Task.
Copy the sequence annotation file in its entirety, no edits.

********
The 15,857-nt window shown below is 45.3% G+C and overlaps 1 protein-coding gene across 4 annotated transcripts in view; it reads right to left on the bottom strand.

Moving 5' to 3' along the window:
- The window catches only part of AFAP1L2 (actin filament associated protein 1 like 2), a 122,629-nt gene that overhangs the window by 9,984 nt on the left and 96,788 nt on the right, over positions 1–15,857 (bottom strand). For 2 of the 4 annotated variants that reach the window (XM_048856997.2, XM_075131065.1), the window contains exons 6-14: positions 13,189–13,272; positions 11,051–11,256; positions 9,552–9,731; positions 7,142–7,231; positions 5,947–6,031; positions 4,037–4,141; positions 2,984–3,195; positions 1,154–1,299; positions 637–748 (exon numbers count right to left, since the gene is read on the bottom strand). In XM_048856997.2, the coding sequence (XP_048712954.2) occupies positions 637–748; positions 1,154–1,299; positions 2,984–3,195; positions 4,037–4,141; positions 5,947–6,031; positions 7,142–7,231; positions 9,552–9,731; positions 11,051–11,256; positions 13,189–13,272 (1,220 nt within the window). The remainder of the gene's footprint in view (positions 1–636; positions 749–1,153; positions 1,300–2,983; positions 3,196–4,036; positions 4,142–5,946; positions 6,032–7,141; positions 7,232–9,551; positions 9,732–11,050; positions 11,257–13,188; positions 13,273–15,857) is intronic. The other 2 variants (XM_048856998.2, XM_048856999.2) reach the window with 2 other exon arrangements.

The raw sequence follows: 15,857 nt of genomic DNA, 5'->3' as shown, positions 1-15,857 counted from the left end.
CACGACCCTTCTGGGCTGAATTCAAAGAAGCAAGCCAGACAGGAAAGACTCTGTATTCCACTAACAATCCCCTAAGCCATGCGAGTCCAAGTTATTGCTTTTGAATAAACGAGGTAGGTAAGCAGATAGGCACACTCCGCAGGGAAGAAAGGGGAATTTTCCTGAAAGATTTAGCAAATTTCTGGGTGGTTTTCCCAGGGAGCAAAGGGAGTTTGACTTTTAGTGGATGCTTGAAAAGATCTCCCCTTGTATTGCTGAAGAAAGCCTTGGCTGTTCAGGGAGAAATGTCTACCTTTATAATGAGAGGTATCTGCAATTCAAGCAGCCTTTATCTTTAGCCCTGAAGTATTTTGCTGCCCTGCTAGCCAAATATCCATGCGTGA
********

The 15,857-nt window shown below is 45.3% G+C and overlaps 1 protein-coding gene across 4 annotated transcripts in view; it reads right to left on the bottom strand.

Moving 5' to 3' along the window:
- The window catches only part of AFAP1L2 (actin filament associated protein 1 like 2), a 122,629-nt gene that overhangs the window by 9,984 nt on the left and 96,788 nt on the right, over positions 1–15,857 (bottom strand). For 2 of the 4 annotated variants that reach the window (XM_048856997.2, XM_075131065.1), the window contains exons 6-14: positions 13,189–13,272; positions 11,051–11,256; positions 9,552–9,731; positions 7,142–7,231; positions 5,947–6,031; positions 4,037–4,141; positions 2,984–3,195; positions 1,154–1,299; positions 637–748 (exon numbers count right to left, since the gene is read on the bottom strand). In XM_048856997.2, the coding sequence (XP_048712954.2) occupies positions 637–748; positions 1,154–1,299; positions 2,984–3,195; positions 4,037–4,141; positions 5,947–6,031; positions 7,142–7,231; positions 9,552–9,731; positions 11,051–11,256; positions 13,189–13,272 (1,220 nt within the window). The remainder of the gene's footprint in view (positions 1–636; positions 749–1,153; positions 1,300–2,983; positions 3,196–4,036; positions 4,142–5,946; positions 6,032–7,141; positions 7,232–9,551; positions 9,732–11,050; positions 11,257–13,188; positions 13,273–15,857) is intronic. The other 2 variants (XM_048856998.2, XM_048856999.2) reach the window with 2 other exon arrangements.

The raw sequence follows: 15,857 nt of genomic DNA, 5'->3' as shown, positions 1-15,857 counted from the left end.
CACGACCCTTCTGGGCTGAATTCAAAGAAGCAAGCCAGACAGGAAAGACTCTGTATTCCACTAACAATCCCCTAAGCCATGCGAGTCCAAGTTATTGCTTTTGAATAAACGAGGTAGGTAAGCAGATAGGCACACTCCGCAGGGAAGAAAGGGGAATTTTCCTGAAAGATTTAGCAAATTTCTGGGTGGTTTTCCCAGGGAGCAAAGGGAGTTTGACTTTTAGTGGATGCTTGAAAAGATCTCCCCTTGTATTGCTGAAGAAAGCCTTGGCTGTTCAGGGAGAAATGTCTACCTTTATAATGAGAGGTATCTGCAATTCAAGCAGCCTTTATCTTTAGCCCTGAAGTATTTTGCTGCCCTGCTAGCCAAATATCCATGCGTGA